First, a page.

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The call of faraway lands. As mysterious and intriguing as a lone adventurer returning from a solitary sail, Cos d’Estournel is slow to reveal itself. Little by little, it evokes stories of distant places, market stalls brimming with unfamiliar fruits, spices and wares, village festivities warmed by the joy of revelers and the setting sun, and sumptuous visions of ladies and their voluptuous curves. A myriad of scents, colors and tastes appeals to the senses. The Grand Vin of Cos d’Estournel is both demure and deliberately sensuous, a fascinating and elegant nectar.
The vineyard of Cos spreads around the château on 91 hectares.The Cabernet Sauvignon vines (60% of the vineyard) find the soil of their choice in the thin layers of gravely soil situated on the top and on the southern slopes of the hill. On the other hand, the Merlot vines (40% of the vineyard) excel on the eastern slopes and on the slopes where the Saint-Estephe limestone bed shows on the surface.
The percentage of Cabernet and Merlot varies from one vintage to another according to the year weather conditions, benefiting successively to the one or the other. Plantation is extremely dense (8000 to 10000 vines per hectare) and the average age of the vineyard is high (35 years old on the average) in order to enable the roots to extend excessively and to obtain a very slender yield per vine that will create the « Grand Goût »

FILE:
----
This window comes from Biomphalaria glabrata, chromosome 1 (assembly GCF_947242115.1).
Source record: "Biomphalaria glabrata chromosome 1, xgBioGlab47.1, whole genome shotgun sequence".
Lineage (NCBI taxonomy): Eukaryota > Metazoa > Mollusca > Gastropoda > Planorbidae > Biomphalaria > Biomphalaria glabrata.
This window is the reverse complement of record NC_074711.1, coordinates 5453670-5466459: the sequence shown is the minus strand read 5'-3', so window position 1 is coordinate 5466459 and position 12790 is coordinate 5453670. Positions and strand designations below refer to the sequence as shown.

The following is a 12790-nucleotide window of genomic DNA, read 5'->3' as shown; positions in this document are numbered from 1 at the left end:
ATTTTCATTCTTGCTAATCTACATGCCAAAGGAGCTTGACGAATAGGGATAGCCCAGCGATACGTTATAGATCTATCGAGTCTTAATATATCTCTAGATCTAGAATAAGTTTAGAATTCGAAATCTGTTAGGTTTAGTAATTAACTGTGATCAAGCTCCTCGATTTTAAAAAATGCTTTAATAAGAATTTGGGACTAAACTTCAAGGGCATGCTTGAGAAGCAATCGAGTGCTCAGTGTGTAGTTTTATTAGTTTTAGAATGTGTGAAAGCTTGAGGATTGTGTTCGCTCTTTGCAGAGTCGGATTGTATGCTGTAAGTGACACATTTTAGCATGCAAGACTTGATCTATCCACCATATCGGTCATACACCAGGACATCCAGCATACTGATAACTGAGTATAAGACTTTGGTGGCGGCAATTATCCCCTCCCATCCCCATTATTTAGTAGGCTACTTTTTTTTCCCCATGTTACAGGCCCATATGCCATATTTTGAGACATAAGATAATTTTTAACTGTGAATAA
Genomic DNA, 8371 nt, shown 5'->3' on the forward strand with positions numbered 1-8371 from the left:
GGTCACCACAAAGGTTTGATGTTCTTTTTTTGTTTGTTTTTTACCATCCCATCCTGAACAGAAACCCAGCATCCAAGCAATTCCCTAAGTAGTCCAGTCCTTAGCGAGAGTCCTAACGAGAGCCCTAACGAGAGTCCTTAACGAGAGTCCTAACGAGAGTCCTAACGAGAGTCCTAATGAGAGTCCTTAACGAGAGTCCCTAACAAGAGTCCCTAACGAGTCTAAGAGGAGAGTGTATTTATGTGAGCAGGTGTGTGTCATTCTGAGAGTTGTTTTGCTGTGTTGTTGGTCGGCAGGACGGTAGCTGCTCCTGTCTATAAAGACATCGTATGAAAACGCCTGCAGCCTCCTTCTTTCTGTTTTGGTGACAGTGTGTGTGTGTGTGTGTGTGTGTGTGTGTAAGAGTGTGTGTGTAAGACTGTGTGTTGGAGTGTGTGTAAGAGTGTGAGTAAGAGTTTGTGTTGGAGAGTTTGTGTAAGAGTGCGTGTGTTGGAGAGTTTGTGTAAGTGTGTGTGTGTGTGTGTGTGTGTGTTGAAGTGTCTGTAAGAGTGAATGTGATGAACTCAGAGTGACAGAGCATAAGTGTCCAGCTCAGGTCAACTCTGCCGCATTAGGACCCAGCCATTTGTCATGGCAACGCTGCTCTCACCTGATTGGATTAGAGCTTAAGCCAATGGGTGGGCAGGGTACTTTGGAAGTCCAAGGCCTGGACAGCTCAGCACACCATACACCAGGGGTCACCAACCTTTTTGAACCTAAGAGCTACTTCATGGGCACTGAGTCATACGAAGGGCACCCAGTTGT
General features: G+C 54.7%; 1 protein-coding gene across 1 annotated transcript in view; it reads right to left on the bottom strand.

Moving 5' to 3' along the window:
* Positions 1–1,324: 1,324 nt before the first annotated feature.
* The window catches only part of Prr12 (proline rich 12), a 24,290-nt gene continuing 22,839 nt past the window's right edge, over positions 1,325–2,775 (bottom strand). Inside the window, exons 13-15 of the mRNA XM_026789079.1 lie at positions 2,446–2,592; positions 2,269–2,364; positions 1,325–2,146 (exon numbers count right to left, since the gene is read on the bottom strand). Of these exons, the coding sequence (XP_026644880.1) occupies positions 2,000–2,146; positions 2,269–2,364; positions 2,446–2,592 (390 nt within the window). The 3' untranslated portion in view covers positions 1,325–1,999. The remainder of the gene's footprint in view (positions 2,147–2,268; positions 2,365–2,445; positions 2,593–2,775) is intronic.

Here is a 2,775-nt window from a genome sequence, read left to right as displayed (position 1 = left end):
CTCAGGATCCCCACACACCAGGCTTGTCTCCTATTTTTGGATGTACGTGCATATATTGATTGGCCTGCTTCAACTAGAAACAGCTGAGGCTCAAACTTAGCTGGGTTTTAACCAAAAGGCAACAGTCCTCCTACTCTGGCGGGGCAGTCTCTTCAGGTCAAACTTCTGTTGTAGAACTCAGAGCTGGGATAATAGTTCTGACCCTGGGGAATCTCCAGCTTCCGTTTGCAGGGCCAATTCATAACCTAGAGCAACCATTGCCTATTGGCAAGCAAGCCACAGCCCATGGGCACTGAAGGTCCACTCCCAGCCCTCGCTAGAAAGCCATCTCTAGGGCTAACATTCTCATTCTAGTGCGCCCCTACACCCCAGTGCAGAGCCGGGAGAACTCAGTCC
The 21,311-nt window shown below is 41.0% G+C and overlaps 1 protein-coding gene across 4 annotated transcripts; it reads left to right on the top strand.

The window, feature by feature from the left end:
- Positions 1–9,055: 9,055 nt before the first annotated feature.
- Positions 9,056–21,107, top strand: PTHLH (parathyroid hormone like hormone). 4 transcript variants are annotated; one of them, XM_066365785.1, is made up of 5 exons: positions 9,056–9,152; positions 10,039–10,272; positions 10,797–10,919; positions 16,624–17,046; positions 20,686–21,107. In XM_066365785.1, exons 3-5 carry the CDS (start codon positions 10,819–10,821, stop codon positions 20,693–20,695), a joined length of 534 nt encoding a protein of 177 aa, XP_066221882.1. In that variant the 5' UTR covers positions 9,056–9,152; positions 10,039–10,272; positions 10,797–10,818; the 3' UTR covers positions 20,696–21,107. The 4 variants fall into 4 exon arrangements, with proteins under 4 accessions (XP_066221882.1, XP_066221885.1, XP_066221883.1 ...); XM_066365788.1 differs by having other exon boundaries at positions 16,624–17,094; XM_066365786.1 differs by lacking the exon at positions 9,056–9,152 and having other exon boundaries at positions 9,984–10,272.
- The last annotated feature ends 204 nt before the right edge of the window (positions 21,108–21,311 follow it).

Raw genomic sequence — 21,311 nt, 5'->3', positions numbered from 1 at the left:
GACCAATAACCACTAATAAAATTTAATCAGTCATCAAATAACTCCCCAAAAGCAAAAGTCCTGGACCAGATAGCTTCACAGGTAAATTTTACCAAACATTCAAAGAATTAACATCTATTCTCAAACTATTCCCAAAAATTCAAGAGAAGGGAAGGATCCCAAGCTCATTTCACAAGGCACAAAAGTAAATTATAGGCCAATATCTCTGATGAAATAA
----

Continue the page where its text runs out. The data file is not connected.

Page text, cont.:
Each vine grower is in charge of 45 000 vines on which they have got to undertake various labours every year. These cultural tasks are for most of them done manually. The harvest is of course manually picked too. And it is by hand that the grapes, once collected in special wooden baskets, will be strictly selected.
In Bordeaux the 1955 began with unstable weather conditions just before summer, but turned into an extremely favourable season by the end of the year. A beautiful, sunny and warm—if not hot—period prevailed throughout August and September, until the just the right amount of much-needed rain came along. The crop turned out to be of the highest quality. However, because the vintage was overshadowed by the 1953, it offering wines with a good price-quality ratio that can still be enjoyed today. Ripe grapes and autumn rain guaranteed an excellent year for Sauternes wines. The wines of this vintage vary widely in quality, and many are dominated by tannins. Only the finest wines, such as the Lafleur, Cheval Blanc and Mouton-Rothschild, offer balance and richness.